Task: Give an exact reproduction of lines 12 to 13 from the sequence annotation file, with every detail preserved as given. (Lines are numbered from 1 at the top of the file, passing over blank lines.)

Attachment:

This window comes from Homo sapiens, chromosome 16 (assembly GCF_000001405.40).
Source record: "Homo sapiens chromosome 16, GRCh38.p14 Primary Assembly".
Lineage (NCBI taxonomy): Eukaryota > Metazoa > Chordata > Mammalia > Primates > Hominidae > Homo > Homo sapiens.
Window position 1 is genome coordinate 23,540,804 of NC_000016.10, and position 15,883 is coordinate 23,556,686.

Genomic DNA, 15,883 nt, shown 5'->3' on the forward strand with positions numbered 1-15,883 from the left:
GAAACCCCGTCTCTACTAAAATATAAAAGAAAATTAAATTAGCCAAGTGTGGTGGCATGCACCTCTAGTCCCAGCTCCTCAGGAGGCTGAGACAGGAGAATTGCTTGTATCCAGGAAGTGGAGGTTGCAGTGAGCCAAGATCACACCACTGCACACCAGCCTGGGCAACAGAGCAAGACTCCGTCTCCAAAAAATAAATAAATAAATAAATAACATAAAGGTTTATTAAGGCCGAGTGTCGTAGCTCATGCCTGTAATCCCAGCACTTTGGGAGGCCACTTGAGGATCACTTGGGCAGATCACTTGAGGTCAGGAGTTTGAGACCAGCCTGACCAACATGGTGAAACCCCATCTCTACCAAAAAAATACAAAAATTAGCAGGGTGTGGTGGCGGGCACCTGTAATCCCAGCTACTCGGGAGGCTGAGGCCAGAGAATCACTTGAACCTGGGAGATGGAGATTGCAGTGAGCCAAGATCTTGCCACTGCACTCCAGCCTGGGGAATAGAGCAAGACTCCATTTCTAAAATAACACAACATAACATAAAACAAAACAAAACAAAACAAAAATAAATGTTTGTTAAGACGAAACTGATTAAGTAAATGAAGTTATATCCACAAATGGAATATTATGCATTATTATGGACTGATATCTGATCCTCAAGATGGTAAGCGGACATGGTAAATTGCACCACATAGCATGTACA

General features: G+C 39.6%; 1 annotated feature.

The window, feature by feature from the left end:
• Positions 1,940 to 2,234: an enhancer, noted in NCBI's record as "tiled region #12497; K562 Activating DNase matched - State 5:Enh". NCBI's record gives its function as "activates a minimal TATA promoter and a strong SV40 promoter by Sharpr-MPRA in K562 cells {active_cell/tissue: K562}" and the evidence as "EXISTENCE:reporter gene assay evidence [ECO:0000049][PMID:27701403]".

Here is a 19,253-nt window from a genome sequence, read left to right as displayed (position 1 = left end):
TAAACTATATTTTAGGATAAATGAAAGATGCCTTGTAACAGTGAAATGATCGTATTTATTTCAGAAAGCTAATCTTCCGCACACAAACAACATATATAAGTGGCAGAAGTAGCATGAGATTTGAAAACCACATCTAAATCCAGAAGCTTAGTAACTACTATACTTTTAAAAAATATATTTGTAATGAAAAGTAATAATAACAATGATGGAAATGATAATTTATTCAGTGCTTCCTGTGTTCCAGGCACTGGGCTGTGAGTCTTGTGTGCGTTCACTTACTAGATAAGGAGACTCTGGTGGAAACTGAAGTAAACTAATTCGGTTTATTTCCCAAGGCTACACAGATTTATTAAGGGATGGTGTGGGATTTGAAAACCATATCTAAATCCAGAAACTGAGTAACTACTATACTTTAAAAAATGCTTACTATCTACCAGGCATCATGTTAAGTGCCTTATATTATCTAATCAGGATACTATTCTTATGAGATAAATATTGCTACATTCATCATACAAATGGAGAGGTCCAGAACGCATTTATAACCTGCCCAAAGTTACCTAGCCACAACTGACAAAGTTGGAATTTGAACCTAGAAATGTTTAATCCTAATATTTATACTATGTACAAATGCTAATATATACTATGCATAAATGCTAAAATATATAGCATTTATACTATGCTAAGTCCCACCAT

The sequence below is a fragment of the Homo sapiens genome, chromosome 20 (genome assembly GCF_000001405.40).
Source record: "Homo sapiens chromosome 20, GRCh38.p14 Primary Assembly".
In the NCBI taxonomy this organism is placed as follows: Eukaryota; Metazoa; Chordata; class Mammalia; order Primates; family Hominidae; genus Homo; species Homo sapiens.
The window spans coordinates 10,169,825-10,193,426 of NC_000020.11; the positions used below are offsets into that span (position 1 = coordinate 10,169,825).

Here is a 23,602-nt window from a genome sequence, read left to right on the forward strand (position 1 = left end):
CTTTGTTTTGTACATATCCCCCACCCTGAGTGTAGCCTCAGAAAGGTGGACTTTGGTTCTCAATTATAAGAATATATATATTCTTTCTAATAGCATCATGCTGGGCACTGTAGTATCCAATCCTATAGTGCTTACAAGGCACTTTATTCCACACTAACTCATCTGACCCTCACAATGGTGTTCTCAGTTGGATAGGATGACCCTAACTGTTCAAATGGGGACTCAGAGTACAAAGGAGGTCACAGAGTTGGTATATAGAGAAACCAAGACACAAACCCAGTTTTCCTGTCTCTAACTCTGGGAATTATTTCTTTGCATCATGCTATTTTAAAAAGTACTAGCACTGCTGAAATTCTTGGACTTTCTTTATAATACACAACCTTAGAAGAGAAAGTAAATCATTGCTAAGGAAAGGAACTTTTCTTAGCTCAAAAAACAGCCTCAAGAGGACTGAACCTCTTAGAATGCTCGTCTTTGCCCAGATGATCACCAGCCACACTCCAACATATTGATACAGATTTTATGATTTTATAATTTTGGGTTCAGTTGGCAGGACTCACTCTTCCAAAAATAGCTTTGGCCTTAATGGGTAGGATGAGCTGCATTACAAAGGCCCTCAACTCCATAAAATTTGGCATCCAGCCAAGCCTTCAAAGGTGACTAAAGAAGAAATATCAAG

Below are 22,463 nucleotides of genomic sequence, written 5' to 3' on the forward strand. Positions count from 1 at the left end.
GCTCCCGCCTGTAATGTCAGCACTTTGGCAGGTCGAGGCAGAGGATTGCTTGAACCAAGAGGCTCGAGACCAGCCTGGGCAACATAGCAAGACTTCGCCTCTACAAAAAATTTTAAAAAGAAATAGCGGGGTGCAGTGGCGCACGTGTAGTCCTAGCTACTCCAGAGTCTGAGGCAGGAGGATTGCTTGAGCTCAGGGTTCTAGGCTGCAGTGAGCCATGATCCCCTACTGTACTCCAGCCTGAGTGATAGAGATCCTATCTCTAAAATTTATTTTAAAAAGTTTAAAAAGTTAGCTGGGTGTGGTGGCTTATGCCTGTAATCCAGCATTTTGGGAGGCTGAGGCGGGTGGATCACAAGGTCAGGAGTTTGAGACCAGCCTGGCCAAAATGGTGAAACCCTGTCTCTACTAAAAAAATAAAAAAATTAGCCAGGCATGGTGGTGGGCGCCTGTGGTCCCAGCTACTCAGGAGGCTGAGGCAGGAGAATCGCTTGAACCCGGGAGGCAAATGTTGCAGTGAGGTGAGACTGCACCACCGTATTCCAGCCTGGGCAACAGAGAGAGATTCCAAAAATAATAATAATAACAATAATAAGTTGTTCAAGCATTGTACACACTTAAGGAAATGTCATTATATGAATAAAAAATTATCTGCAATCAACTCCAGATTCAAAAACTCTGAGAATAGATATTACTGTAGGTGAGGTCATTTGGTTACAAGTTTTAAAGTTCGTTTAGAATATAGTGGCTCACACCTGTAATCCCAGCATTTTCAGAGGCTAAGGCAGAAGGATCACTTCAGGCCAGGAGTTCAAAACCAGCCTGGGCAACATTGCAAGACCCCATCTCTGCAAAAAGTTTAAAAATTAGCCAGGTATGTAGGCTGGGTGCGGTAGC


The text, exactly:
The sequence below is a fragment of the Homo sapiens genome, chromosome 20 (genome assembly GCF_000001405.40).
Source record: "Homo sapiens chromosome 20, GRCh38.p14 Primary Assembly".